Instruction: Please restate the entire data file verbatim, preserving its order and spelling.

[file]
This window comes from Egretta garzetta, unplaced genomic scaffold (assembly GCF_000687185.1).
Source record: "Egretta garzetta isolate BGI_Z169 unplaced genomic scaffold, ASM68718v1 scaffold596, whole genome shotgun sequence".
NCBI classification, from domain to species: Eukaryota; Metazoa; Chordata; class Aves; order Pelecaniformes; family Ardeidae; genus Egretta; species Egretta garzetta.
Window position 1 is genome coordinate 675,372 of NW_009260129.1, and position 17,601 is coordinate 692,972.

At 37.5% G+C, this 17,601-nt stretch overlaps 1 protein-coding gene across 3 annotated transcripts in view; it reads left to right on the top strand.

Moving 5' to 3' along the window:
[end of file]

This window comes from Egretta garzetta, unplaced genomic scaffold (assembly GCF_000687185.1).
Source record: "Egretta garzetta isolate BGI_Z169 unplaced genomic scaffold, ASM68718v1 scaffold596, whole genome shotgun sequence".
NCBI classification, from domain to species: Eukaryota; Metazoa; Chordata; class Aves; order Pelecaniformes; family Ardeidae; genus Egretta; species Egretta garzetta.
Window position 1 is genome coordinate 675,372 of NW_009260129.1, and position 17,601 is coordinate 692,972.

At 37.5% G+C, this 17,601-nt stretch overlaps 1 protein-coding gene across 3 annotated transcripts in view; it reads left to right on the top strand.

Moving 5' to 3' along the window: